Cultural Chameleon – My Son’s Journey As A Third Culture Kid

What If There Were No Borders….

Jamaican-born Janet Haughton Quarshie is a wife and mother of two young men, presently living in Canada. She is a Mindful Therapist and a Certified Rehabilitation Counselor, specializing in integrating clinical and holistic techniques in her practice. She received her Yoga Teacher Training and Yoga Therapy Training during the decade she and her family lived in Southern India. She is an IAYT Certified Yoga Therapist and a Mayo Clinic Certified Wellness Coach. She is also a Watsu Practioner who loves to take clients into a deeper warmer sense of themSelves.

Cross Cultured Kids:

Her sons belong to an emerging class termed Third Culture Kids ( TCK) or Cross-Cultured Kids (CCK) :

Our cross-cultured kids, consider themselves “fourth-cultured” in that they grew up in India and at the same time they were influenced by their mother’s Jamaican roots, their father’s West African origins as well as their own Canadian birthplace.” JHQ

Born in Jamaica and growing up in Canada and in England, like her sons she understands what it is like to live in between cultures.

In 1984, sociologist Ted Ward said that TCKs were the prototype citizen of the future,

A TCK’s Story:

This is a story about Mekhi, a child who grew up as a global citizen in a world with fewer cultural borders. This predates the precarious state that we find ourSelves in, with the Covid-19 pandemic closing borders and impeding our ability to travel freely. It’s not only Covid that is driving us apart, underscoring the urgency of seeing the world as one, seeing ourSelves in others, seeing through the other’s eyes.

Early education

Mekhi started his formal education shortly after his family arrived in Chennai Inda on April 7, 2007. His first school was a Montessori-based school with a leaking roof which resulted in the kids staying home every time it rained. For Junior and Senior Kindergarten Mekhi could have attended the American International School of Chennai however, his idealistic mother wanted him and his brother to be immersed in Indian culture.

During his preschool experience in the Indian School system, Mekhi learned Indian dance, songs, foods and festivals, and was totally assimilated into South Indian culture.

Transition into grade school

Mekhi transitioned from the Indian school system to the American International School Chennai for first grade.  On the first day of school, rushing in through the turnstiles – his mother held on to one of his hands and asked if he wanted her to walk him in. He looked back at her and replied, “No mama I’m okay” and off he went…
Leaving his mother behind with a quivering lower lip and some invisible cord tugging at her heart.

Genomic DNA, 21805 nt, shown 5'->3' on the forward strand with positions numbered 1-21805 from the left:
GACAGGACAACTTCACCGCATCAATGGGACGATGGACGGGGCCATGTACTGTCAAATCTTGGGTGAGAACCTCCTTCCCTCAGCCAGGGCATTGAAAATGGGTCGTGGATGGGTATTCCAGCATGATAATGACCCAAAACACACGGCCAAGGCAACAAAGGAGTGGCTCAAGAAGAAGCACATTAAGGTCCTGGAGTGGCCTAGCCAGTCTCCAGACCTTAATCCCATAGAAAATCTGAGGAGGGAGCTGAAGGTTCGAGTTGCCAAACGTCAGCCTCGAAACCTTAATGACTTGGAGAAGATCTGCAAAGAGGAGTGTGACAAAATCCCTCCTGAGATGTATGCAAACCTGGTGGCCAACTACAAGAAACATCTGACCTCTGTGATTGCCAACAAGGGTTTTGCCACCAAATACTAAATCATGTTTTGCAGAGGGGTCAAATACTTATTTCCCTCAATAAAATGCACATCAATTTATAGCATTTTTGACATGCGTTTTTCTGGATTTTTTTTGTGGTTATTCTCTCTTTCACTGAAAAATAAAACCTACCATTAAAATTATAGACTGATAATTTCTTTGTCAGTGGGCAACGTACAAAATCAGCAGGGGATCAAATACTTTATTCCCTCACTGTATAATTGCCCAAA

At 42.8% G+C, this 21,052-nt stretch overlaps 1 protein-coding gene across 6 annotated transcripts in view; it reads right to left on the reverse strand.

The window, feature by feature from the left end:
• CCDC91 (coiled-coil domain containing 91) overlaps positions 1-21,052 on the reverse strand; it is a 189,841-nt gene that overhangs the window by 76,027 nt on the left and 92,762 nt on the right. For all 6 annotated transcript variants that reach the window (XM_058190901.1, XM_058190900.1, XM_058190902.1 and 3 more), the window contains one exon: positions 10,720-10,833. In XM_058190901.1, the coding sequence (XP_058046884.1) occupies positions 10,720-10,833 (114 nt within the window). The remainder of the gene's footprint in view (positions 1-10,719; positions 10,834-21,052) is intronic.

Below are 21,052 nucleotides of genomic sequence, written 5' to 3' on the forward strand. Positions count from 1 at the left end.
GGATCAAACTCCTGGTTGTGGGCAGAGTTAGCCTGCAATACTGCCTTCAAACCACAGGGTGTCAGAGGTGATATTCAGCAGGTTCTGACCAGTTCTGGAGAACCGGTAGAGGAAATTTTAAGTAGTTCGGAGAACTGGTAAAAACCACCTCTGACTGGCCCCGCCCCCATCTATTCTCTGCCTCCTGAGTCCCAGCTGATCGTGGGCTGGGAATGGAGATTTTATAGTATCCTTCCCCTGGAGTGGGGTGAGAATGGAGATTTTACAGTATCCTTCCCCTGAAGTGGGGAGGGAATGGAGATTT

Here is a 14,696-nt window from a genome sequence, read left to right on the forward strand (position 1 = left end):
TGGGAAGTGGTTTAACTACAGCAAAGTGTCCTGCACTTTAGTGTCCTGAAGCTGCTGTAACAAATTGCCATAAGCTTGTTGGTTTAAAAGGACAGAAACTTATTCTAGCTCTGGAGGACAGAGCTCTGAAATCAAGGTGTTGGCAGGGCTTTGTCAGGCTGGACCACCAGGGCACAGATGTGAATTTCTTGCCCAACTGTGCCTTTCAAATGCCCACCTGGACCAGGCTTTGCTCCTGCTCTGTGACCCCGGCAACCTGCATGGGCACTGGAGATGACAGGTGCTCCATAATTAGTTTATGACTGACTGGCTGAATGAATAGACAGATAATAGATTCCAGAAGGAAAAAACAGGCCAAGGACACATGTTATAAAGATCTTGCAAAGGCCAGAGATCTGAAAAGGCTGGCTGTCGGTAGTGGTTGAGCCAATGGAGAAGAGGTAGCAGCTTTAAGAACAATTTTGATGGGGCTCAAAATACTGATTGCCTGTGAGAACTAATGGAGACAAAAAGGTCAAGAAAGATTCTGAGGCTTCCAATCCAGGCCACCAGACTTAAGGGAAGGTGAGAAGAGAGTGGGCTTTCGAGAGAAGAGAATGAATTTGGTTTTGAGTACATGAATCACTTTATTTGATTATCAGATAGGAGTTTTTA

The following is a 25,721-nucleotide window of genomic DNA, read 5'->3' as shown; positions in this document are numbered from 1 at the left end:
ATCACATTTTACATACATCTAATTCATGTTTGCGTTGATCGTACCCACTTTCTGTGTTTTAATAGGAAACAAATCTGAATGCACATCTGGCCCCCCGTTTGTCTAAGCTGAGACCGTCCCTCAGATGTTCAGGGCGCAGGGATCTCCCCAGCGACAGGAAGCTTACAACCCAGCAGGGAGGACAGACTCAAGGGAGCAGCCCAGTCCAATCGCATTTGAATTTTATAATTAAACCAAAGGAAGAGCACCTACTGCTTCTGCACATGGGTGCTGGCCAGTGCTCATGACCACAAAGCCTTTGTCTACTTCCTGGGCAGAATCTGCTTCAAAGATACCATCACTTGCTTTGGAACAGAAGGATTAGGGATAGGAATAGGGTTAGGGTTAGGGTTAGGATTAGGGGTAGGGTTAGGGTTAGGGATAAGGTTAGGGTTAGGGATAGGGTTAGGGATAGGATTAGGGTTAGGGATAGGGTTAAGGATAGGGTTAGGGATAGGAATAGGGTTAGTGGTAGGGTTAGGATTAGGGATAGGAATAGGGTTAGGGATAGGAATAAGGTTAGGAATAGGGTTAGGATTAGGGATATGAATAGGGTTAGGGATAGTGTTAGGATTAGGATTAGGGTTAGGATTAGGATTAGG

From first through seventh grade Mekhi made lifelong relationships with kids from diverse backgrounds. While he focused on academics he was mostly interested in travelling for competitive sports, karate, choir and theatre. At the same time, he was developing a sense of what it’s like to have global citizenship and what it is to be a global citizen.

 

Global citizenship:
The idea that one’s identity transcends geography or political borders and that responsibilities or rights are derived from membership in a broader class: “humanity”. 

A Global Citizen:
Someone who understands the wider world and their place in it.

Transitioning back to one’s home country from living overseas can be difficult and each individual in the family can experience it in different ways.  Mekhi and his family relocated to Canada when he was about to start eighth grade. Moving, especially during the adolescent years can be very challenging. However, Mekhi made a smooth transition and adjusted Chameleon-like to his new school environment and curriculum.  He graduated middle school with honours and was also awarded Sports Man of the Year.

 

High School career

Mekhi was very active during his high school career. He was voted as Deputy Prime Minister of Student Council, was an Executive Member of the Multicultural Club.  He also served as Senior Members of the Debate Club as well as the schools’ entrant into the Provincial Ethics Bowl.  He did all this while carrying a full workload and graduated with a full IB (International Baccalaureate) Diploma.

He extended himself throughout high school, as a member of both the School Band and the Jazz Band.  He also played for the school’s Soccer, Volleyball, Swimming, and Cross Country teams.

The Journey Continues:

This past summer (2021) post-high school graduation Mekhi worked at “the best Indian restaurant in town! ” His appreciation for south and north Indian cuisine served him well at India 47 where he worked as Waiter.

Mekhi is currently a first-year student at the University Of Toronto and finding his own way.  His new friend and roommate is British and flew in from Germany where he lived with his family. Third Culture Kids gravitate to one another!

Mekhi grew up in India from age 3 to age 13. He and his brother and many of their friends belong to an emerging group of Cultural Chameleons called Third Culture Kids (TCK).  They all have one thing in common, like Mekhi they have spent a significant part of their childhood experience in at least one country and culture other than their own.

Read more about Third Culture Kids in my blog: “I hadn’t heard of the term Third Culture Kids until I realized I was raising two of them.

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Janet Haughton Quarshie

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